There was something fitting about the fact that as the Grammys were unfolding 2,200 miles to the west on Sunday, Kris Kristofferson was on a stage in downtown Clearwater, performing to a sold-out crowd.
Kristofferson was an outsider who not only made it through the door, but was embraced as royalty in both Nashville and Hollywood. He’s won a few Grammys, too, but it’s the songs he’ll be remembered for — Me and Bobby McGee, Sunday Morning Coming Down and so many others.
So on a night when peers like Willie Nelson, Tanya Tucker and John Prine were being honored in Los Angeles, there was Kristofferson up on stage at the Bilheimer Capitol Theatre, grinning and pumping his fist before a whooping and hollering house.
Kristofferson, 83, has suffered numerous health issues over the years, including a misdiagnosis that he once believed to be Alzheimer’s but turned out to be Lyme disease. And he no longer moves like the stud he was in the ’70s, though that didn’t stop a few women in the crowd from screaming. Dark eyes and cheekbones go a long way.
Kristofferson’s voice, at this point, is beyond rust and dust — it’s ash, burnt coal, a memory of an echo of a whisper of a ghost. Not that he was ever confused for Edith Piaf, but on Sunday, his gravelly rumble barely passed for Leonard Cohen. On several songs, mostly Merle Haggard numbers, he ceded lead vocals to his (and formerly Haggard’s) backing band, the Strangers. Kristofferson sang along, but added more texture than harmony.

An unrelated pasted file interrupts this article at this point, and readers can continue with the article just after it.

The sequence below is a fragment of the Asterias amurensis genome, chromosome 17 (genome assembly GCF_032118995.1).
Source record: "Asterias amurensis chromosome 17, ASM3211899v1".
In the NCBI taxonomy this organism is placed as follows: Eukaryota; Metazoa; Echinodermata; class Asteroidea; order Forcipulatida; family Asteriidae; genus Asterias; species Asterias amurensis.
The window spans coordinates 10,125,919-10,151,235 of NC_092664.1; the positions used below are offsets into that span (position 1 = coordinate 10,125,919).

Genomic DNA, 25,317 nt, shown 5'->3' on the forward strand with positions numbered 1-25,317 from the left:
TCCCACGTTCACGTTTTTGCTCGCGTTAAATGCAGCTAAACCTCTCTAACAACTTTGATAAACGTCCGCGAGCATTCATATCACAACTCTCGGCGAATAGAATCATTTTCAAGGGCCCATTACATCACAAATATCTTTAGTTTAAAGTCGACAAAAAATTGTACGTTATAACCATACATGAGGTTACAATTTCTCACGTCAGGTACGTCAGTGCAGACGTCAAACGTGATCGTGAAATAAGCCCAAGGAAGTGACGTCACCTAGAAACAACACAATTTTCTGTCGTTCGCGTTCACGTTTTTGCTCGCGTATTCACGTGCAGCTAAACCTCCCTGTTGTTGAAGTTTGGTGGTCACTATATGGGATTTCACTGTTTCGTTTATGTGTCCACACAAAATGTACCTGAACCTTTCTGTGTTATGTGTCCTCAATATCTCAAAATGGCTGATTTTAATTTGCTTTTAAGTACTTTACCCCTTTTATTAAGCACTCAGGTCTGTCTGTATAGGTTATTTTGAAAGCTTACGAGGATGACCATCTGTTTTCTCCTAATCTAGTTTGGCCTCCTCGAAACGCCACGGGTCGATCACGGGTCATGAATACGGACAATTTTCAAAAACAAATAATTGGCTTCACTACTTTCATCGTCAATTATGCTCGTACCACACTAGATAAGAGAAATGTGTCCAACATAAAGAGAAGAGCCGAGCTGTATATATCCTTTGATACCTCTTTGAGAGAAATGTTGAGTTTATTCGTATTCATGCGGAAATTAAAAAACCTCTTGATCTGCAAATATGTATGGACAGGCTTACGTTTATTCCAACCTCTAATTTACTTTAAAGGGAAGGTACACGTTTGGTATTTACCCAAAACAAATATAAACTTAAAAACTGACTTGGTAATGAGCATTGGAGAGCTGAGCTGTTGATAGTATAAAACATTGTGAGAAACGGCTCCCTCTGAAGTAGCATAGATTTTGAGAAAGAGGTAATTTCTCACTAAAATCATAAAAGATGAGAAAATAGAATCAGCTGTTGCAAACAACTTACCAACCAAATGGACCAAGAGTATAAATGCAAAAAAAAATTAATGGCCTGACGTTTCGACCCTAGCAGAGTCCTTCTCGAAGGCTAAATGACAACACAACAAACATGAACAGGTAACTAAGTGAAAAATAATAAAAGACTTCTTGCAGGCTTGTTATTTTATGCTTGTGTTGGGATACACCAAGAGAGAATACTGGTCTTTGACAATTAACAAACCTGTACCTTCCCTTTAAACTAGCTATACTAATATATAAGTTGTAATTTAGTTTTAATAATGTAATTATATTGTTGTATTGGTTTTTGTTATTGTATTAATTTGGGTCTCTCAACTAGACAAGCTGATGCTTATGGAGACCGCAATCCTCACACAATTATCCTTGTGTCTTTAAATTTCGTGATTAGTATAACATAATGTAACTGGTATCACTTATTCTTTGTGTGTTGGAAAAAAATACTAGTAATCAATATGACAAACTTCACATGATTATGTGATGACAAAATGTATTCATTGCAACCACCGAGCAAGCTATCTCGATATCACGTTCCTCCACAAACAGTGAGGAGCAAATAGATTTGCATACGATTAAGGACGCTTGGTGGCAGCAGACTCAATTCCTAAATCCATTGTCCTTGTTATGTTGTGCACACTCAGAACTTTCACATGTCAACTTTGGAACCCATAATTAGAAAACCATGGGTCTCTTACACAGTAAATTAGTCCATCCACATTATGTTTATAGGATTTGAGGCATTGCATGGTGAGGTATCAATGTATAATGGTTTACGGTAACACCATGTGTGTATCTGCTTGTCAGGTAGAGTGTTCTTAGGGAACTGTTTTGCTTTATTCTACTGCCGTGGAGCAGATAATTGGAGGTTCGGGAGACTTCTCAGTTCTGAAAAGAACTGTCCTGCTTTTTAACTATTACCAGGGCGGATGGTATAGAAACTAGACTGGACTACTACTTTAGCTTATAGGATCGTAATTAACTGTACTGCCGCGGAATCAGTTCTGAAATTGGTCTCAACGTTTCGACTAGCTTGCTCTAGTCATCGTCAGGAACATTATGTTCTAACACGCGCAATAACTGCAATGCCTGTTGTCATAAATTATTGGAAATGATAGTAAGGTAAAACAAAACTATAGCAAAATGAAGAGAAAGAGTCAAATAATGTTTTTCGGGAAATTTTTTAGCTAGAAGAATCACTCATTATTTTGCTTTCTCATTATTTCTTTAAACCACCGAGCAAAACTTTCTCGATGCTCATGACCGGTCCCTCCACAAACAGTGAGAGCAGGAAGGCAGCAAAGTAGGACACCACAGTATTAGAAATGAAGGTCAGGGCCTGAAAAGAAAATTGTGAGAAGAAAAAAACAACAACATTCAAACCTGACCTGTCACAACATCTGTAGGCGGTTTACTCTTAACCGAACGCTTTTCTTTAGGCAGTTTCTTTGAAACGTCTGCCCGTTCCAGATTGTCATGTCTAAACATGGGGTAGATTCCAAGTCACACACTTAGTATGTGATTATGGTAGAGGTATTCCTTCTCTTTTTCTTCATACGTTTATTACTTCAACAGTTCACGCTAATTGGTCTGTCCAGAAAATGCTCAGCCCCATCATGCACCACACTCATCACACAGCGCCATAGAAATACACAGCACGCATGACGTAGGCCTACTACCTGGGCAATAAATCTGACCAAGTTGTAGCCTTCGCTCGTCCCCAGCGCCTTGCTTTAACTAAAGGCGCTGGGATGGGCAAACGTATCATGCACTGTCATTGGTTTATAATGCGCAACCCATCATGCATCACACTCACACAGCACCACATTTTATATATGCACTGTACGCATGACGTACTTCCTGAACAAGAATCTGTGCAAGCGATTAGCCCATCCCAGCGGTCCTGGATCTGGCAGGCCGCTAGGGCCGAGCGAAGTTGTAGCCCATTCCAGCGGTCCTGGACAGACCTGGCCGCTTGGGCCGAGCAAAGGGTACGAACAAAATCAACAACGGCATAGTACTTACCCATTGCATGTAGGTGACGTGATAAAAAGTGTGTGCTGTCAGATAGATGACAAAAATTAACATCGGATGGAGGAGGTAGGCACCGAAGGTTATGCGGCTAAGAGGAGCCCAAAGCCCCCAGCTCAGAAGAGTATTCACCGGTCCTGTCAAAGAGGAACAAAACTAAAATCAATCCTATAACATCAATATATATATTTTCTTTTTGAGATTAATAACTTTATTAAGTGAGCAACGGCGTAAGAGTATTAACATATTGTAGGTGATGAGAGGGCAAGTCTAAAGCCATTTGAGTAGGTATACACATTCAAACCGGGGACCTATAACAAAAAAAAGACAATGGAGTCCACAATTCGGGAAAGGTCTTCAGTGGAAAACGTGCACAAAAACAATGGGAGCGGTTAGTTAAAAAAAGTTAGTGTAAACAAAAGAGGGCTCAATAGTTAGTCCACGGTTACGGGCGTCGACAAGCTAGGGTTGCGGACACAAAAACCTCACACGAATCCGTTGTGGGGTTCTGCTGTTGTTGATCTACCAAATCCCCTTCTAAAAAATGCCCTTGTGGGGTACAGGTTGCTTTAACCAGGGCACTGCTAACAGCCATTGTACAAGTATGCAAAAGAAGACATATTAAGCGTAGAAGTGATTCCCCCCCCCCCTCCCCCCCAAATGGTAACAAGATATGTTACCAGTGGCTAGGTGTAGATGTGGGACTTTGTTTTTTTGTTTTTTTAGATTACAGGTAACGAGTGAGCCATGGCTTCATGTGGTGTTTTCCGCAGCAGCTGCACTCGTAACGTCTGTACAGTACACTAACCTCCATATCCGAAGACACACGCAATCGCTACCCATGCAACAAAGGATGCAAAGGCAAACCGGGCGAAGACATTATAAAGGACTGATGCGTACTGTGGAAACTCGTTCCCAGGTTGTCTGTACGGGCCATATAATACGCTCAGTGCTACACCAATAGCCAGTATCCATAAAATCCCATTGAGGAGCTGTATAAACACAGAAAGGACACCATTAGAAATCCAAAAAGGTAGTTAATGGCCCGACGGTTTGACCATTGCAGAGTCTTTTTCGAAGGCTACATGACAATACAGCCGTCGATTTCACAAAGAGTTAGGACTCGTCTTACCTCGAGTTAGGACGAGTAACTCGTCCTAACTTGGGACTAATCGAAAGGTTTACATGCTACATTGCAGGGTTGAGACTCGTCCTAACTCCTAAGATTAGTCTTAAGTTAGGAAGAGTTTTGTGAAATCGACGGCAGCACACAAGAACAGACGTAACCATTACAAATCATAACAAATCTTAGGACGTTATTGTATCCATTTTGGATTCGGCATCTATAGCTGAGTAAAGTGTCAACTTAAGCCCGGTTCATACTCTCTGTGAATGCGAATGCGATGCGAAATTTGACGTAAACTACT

Yet stiff though he was, Kristofferson showed some life, too. He didn’t say much beyond a few hearty “God bless yous," but he pumped his fists and grinned wide through his silver goatee. Occasionally he’d kick his voice into a higher register — even tiptoeing into a falsetto on Feeling Mortal — and it warbled just enough to give you hope.
Each song showcased Kristofferson’s gift for letting lyrics tumble out of him, each syllable more unexpected than the last, until they form a perfect stanza: the picturesque scene-setting of Here Comes That Rainbow Again, the devastating desperation of Help Me Make It Through the Night, the precise, playful character construction of The Pilgrim, Chapter 33. If you listened to the words, you’d get swept away in the heart of From Here to Forever, the seductive poetry of Casey’s Last Ride, the earnest gospel of Why Me.
Fans loved it all, and then some. Between (and during) songs, there was so much cheering, so much singing, so much laughing and yee-hawing that it got a bit distracting. Blame the few fans who treated as call-and-responses songs that clearly were not. It didn’t seem to affect Kristofferson, but it didn’t exactly match the moment.
Fans did get an upbeat, melodic contrast to Kristofferson’s deadwood delivery in fellow Texas songsmith Robert Earl Keen, who opened the show. Keen’s nasal drawl sprung to life with the help of his sprightly backing band, particularly the mandolin, fiddle and pedal steel that wove into and out of each song. Night Right for Love glowed like neon across the starry Texas sky; The Traveling Storm rocked the house with Heartbreakerly heartland power chords.
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The night had the feel of a farewell, especially the way Kristofferson closed the show: with songs that explicitly said goodbye, like For the Good Times (“Don’t look so sad, I know it’s over ...”) and Please Don’t Tell Me How the Story Ends (“This could be our last goodnight together ...”). But the hope and optimism he injected into Sunday Morning Coming Down, that all-time songwriter’s-songwriter song about shaking off the night before, made you feel he might not be done.
“There’s something in a Sunday, makes a body feel alone,” he sang, as the crowd sang along.
Not this Sunday. On this night, the rest of the music industry was in Los Angeles. But in Clearwater, Kristofferson had everyone right there with him.